Following our success in developing a complete fabrication strategy to pattern dopants in silicon with atomic precision using scanning probe microscopy, the group has recently succeeded in fabricating three key components of the qubit architecture. First we demonstrate that we can form the narrowest wires in silicon that still conduct and exhibit ohmic behaviour. These wires will act as the source-drain leads for electrical transport measurements through quantum dot systems leading to both spin and charge detection. Four-terminal electrical measurements of these wires, measured at 4K, reveal ohmic behaviour with resistances ~ 50 kO for wire widths down to 27 nm. The resistance of these wires is nearly an order of magnitude lower than wires of similar dimensions produced by other technologies. Second, a key aspect of the STM fabrication route is the ability to form well-defined regions of high doping density separated by insulating regions that have no stray dopants or charge traps. To characterise the quality of the barrier between two highly doped regions we have fabricated tunnel junction devices. Figure 6 shows an image of an STM patterned region for one such planar tunnel junction with a gap of 50 nm. Electronic transport measurements of this device showed a non-ohmic behaviour across the tunnel junction with a resistance of ~1 MO. Importantly the junction characteristics are extremely clean with no evidence of oscillatory behaviour due to charge traps or stray dopants.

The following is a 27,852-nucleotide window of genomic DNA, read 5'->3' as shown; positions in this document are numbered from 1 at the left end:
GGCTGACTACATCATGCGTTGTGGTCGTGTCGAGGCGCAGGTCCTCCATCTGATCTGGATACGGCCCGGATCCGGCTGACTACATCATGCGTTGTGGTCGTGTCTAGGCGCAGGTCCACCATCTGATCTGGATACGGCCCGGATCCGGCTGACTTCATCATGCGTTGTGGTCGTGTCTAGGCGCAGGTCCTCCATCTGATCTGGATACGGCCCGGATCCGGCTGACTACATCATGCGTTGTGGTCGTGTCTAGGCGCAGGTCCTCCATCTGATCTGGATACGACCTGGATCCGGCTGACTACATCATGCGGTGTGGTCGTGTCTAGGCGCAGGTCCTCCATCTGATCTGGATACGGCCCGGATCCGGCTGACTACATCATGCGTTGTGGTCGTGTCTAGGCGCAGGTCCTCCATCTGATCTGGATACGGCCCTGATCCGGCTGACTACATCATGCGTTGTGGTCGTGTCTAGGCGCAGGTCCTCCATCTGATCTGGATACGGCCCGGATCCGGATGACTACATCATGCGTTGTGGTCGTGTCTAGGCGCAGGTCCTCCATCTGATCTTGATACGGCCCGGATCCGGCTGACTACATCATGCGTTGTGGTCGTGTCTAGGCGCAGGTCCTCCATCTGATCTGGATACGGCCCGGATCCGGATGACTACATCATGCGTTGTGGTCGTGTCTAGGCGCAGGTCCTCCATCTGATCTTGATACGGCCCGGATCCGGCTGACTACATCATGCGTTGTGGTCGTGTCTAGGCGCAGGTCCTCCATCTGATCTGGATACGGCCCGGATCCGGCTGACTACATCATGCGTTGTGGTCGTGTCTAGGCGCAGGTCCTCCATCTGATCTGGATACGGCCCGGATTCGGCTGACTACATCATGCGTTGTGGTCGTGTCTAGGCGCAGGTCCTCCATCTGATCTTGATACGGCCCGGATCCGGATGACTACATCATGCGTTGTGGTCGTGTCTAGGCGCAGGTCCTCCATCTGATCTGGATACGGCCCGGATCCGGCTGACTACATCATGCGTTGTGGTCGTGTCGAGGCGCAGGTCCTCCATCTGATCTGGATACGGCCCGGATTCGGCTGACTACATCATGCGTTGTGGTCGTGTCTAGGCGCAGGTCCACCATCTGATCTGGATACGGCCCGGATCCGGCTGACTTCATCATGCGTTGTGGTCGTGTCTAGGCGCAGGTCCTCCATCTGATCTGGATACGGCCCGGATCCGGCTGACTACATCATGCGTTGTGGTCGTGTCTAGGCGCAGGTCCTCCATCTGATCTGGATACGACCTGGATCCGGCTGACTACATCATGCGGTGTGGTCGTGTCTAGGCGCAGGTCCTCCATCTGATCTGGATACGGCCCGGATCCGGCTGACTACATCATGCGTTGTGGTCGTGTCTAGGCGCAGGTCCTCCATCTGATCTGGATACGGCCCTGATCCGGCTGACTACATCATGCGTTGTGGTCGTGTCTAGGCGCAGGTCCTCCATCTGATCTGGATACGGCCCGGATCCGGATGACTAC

Figure 6 (a) STM image of a 50 nm tunnel junction device. (b) Differential conductance (black) and I-V characteristics (red) of the tunnel junction at 4K.